- Apr 24, 2016
In the aftermath of the LastPass breach it became increasingly clear that LastPass didn’t protect their users as well as they should have. When people started looking for alternatives, two favorites emerged: 1Password and Bitwarden. But do these do a better job at protecting sensitive data?
For 1Password, this question could be answered fairly easily. The secret key functionality decreases usability, requiring the secret key to be moved to each new device used with the account. But the fact that this random value is required to decrypt the data means that the encrypted data on 1Password servers is almost useless to potential attackers. It cannot be decrypted even for weak master passwords.
As to Bitwarden, the media mostly repeated their claim that the data is protected with 200,001 PBKDF2 iterations: 100,001 iterations on the client side and another 100,000 on the server. This being twice the default protection offered by LastPass, it doesn’t sound too bad. Except: as it turns out, the server-side iterations are designed in such a way that they don’t offer any security benefit. What remains are 100,000 iterations performed on the client side, essentially the same protection level as for LastPass.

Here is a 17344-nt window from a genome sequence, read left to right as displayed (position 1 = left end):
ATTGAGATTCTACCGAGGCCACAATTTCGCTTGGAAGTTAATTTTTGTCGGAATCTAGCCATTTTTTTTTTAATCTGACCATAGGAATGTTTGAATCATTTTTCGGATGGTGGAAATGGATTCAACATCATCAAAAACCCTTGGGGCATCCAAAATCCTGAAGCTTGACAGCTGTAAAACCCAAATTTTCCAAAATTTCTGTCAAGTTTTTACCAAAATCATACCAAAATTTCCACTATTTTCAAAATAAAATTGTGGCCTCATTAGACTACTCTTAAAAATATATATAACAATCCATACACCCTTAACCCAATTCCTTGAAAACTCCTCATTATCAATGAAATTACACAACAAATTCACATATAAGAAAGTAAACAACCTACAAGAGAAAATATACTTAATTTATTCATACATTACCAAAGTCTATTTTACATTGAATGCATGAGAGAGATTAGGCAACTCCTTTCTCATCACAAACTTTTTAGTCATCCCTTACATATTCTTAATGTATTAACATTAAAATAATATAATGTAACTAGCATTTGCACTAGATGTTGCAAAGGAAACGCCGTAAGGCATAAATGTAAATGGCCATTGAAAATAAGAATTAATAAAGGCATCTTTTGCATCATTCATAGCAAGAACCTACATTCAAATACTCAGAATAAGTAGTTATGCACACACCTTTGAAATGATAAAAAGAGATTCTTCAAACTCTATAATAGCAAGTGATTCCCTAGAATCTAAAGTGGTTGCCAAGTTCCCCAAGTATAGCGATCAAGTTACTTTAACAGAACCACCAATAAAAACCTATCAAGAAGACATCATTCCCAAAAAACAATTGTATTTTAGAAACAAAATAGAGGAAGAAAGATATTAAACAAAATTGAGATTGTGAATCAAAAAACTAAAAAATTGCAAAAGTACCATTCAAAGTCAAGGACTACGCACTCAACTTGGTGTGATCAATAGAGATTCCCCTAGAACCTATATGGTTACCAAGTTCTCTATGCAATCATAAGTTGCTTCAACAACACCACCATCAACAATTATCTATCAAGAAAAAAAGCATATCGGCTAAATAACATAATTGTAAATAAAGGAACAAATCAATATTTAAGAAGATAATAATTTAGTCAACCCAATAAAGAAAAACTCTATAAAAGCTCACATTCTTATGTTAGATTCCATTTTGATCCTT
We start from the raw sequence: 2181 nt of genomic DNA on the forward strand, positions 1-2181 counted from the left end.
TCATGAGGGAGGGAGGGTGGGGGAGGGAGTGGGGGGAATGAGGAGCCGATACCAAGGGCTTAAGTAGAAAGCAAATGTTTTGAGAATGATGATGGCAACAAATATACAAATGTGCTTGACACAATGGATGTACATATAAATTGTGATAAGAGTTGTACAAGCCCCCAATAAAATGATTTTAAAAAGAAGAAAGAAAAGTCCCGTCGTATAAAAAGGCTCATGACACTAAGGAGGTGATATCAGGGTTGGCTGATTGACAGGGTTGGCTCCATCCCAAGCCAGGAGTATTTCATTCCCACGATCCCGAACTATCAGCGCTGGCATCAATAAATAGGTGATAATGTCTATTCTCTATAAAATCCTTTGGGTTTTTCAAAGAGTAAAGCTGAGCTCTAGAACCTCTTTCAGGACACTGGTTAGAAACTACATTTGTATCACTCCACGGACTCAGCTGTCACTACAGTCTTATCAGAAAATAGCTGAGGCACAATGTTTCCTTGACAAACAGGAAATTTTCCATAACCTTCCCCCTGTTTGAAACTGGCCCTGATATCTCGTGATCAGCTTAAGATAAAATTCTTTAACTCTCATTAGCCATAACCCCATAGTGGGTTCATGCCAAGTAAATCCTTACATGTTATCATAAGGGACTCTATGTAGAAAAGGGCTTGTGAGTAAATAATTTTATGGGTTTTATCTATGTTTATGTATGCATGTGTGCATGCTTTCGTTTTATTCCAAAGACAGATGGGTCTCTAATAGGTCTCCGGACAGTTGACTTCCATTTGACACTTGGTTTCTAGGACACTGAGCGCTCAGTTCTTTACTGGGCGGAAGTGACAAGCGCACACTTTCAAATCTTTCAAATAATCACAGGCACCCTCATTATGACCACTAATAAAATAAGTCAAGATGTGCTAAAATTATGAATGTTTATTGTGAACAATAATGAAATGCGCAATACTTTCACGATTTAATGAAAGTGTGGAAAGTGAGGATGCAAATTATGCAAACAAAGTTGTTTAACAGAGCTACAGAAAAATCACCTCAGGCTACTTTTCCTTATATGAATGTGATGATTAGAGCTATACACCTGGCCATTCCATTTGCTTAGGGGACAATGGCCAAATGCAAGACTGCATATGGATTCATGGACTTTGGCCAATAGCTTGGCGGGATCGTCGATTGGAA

Mind you, LastPass isn’t only being criticized for using a default iterations count that is three time lower than the current OWASP recommendation. LastPass also failed to encrypt all data, a flaw that Bitwarden doesn’t seem to share. LastPass also kept the iterations count for older accounts dangerously low, something that Bitwarden hopefully didn’t do either. LastPass also chose to downplay the breach instead of suggesting meaningful mitigation steps, something that Bitwarden hopefully wouldn’t do in this situation. Still, the protection offered by Bitwarden isn’t exactly optimal either.